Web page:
80.27 m2 (864 sq. ft.) 2 bedroom and office. Aluminum sliding windows with magnetic plexiglass storm windows. 38 x89 (2×4) insulated walls with added 25 mm (1”) Styrofoam under vinyl siding. RSI 7.0 (R40) insulation in attic. Gas hot water heater and older gas furnace with masonry chimney. 100 amp 16 circuit main panel. 4.2 m x 3 m (14’x10’) covered deck at rear of house gets morning and evening sun in summer.


  • Insulated, unheated garage/workshop:

49.4 m2 (532 sq. ft.) with 1.2 m (4’) mezzanine at one end and 3.6 m (12’) high ceiling. Concrete slab floor. 30 amp 220 volt service. 7.2m x 1.2 m x 3.6 high (24’x4’x12’ high) covered storage rack at rear for building materials.


  • 4.2 m x 3 m (14’x10’) covered deck at rear of house gets morning and evening sun in summer.
  • 2.4 m x 3 m (8’x10’) wooden storage shed.

Site Additions:

  • 165 m2 (1776 sq. ft.) asphalt pavement in driveways facing two streets.
  • Four 200 l (45 imp. gal) rain water barrels connected to house downspouts.
  • 2 m x 1m (6’x3’) cold frame.
  • Seven 1.2 m x 1.2 m (4’x4’) raised planting beds.
  • 3.4 m x 0.6 m (11’x2’) brick planter.
  • Double wood crib compost bin (pallets) for Uriah Heep and Gomer Pyle.
  • A mature apple tree. Apples are tart, good for cooking and cider, but don’t keep very well.
  • Two chokecherry trees in poor health.
  • A nuisance ornamental crabapple tree.
  • A nice looking young mountain ash supplies berries for wintering birds
  • Two beautiful Japanese tree lilacs (trimmed as trees, not shrubs) shade the front yard.
  • Two lilac bushes.
  • Eight pyramidal cedars provide privacy and a sound buffer between the patio deck and the commercial activity across the street.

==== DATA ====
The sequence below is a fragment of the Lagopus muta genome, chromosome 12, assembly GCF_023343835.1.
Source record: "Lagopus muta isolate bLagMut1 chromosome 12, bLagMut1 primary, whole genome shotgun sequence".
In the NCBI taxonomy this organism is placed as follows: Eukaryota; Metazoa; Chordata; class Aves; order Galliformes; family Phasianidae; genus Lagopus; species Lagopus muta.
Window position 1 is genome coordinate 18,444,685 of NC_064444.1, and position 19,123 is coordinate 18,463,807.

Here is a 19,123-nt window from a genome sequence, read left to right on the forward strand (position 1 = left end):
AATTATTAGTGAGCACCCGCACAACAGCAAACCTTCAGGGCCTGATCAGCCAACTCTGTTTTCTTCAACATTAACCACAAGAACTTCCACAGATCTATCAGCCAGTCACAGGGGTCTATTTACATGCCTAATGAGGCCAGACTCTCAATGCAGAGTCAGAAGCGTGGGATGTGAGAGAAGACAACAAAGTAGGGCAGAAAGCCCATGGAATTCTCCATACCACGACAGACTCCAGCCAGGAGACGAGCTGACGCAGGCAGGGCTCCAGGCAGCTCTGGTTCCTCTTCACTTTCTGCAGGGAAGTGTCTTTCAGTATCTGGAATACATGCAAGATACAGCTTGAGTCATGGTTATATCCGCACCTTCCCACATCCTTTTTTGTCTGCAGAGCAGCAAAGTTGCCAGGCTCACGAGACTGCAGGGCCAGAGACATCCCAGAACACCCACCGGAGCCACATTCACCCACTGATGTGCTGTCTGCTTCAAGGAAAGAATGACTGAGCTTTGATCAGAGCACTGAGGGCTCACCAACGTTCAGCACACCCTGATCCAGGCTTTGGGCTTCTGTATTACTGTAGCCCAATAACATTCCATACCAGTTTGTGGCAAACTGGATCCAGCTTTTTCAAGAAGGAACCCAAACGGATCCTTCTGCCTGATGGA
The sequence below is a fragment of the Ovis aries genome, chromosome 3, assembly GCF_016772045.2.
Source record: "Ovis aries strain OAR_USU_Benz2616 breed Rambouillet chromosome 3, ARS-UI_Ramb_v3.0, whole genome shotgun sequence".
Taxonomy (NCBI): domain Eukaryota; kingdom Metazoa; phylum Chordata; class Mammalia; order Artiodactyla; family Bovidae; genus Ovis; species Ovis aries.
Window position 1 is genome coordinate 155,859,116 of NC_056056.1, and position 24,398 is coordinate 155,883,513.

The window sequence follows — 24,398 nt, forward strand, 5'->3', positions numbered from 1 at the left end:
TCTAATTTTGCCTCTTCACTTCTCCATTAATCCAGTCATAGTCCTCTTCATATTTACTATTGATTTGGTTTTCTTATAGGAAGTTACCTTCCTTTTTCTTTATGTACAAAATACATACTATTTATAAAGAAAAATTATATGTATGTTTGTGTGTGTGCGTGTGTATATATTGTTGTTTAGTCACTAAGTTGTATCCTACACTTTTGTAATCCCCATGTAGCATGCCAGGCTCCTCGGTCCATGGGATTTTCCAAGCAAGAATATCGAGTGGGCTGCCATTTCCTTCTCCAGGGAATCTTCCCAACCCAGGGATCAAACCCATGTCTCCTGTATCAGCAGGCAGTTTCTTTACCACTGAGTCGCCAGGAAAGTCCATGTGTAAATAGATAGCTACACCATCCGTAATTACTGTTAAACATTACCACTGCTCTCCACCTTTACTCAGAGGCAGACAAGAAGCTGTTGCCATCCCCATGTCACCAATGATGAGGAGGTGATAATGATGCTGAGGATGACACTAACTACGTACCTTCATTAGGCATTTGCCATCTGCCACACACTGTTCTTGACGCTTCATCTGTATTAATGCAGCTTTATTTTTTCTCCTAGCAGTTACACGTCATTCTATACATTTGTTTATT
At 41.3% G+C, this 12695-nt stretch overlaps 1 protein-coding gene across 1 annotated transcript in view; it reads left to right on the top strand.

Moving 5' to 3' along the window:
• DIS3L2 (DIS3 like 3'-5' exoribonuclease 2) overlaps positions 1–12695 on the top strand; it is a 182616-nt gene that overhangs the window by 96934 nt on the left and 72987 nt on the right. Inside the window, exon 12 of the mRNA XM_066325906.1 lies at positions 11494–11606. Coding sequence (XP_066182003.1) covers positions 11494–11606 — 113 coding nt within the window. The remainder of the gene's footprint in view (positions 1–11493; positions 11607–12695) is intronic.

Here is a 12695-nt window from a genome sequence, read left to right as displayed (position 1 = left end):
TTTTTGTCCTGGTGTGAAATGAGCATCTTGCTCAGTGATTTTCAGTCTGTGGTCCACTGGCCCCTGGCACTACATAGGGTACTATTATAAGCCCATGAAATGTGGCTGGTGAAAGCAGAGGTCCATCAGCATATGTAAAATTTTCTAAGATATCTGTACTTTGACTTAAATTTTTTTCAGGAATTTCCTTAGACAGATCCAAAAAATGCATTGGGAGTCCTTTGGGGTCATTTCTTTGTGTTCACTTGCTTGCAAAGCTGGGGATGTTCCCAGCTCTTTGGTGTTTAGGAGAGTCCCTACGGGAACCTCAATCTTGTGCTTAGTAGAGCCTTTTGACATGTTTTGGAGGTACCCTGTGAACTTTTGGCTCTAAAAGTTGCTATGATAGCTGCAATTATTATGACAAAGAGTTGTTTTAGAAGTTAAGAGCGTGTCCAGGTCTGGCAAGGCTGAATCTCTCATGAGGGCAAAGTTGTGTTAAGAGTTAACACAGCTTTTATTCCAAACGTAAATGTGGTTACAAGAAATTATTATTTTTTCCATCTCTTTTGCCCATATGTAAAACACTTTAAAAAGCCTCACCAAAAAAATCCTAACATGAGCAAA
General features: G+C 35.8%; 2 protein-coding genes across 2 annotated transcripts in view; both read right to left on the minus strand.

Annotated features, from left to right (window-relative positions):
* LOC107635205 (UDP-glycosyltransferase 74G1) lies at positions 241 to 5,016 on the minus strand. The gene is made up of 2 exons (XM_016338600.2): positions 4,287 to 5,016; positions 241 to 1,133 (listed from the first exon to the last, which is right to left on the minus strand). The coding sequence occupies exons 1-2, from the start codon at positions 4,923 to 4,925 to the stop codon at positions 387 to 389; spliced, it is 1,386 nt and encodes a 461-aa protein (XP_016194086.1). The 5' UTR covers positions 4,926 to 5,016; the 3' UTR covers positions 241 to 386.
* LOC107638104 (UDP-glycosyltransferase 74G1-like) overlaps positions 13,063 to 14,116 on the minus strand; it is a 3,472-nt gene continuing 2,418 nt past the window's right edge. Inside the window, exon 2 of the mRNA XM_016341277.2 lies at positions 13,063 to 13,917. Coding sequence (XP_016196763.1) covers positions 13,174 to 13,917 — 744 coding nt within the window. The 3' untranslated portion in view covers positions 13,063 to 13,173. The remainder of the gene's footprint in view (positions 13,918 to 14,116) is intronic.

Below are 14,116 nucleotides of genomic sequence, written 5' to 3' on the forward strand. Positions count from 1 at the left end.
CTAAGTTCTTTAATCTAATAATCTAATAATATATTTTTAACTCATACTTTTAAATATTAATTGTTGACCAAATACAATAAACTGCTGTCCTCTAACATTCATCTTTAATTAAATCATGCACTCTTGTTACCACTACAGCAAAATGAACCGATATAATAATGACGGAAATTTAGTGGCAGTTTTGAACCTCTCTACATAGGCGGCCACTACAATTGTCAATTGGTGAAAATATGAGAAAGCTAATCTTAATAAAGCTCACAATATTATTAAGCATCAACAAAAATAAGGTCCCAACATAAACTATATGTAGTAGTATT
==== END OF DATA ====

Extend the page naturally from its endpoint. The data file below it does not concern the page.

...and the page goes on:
• British Columbia on the interior plateau at North latitude 53o 50’, altitude 594 m (1950’).
  • Weather inversions due to location in a bowl at the confluence of two rivers.
  • Heavy industrial pollution from pulp mills, and a refinery, and odour from a sewage treatment plant are ignored by official monitors who prefer to point the finger at citizens and wood burning appliances (none of which seem to be cranking hydrogen sulfide or formaldehyde into the atmosphere).
  • Garden zone 3b with an average 85 consecutive frost free days per year.
  • Average annual precipitation = 600.8 mm (23.7”) [418.9 mm (16.5”) rainfall, 216.1 mm (8.5”) snowfall].
  • Degree days below 18o C (65o F) = 5149 (9238).
  • Annual hours of bright sunshine = 1937.
  • January design temperature = -33o C (-27.4o F).
  • Annual daily average temperature = 4o C (39o F).
  • Annual average wind speed = 9.4 kmh (5.8 mph).
  • The most frequent wind direction is South with the strongest winds coming from the South-West.

Thoughtful Observations

Over a week has passed and I still haven’t finished taking stock of our property’s attributes. Or, at least I haven’t put them in writing and posted them.  In fact, I have a pretty good idea of what our location has to offer. So what have I been doing? I put up a Facebook page for PermaPress – - and it’s been a blast. I’ve been scouring the internet for items to post on our page, and there is an incredible amount of stuff out there. I’ve been doing a little reading, working on: Toby Hemenway,  Gaia’s Garden: A Guide to Home-Scale Permaculture, 2nd ed., Chelsea Green Publishing Company, 2009; Ross Mars, The Basics of Permaculture Design, Chelsea Green Publishing Company, 2003; and Edward Mazria, The Passive Solar Energy Book: A Complete Guide to Passive Solar Home, Greenhouse, and Building Design, Rodale Press, 1979. In the meantime, I completely rebuilt the rear brakes on the Forester, and I am working on replacing the front steps to the house.


 In a nutshell, our place is on a corner lot across the street from the loading bay of a big-box retail outlet. They contribute noise pollution at all hours, air pollution from diesel trucks idling all night, light pollution, and traffic. There is a small house with a full basement, a good sized insulated, but unheated, garage/workshop, and a storage shed for implements of grass destruction. The house faces South, and the roof ridges on the house and garage both run East/West.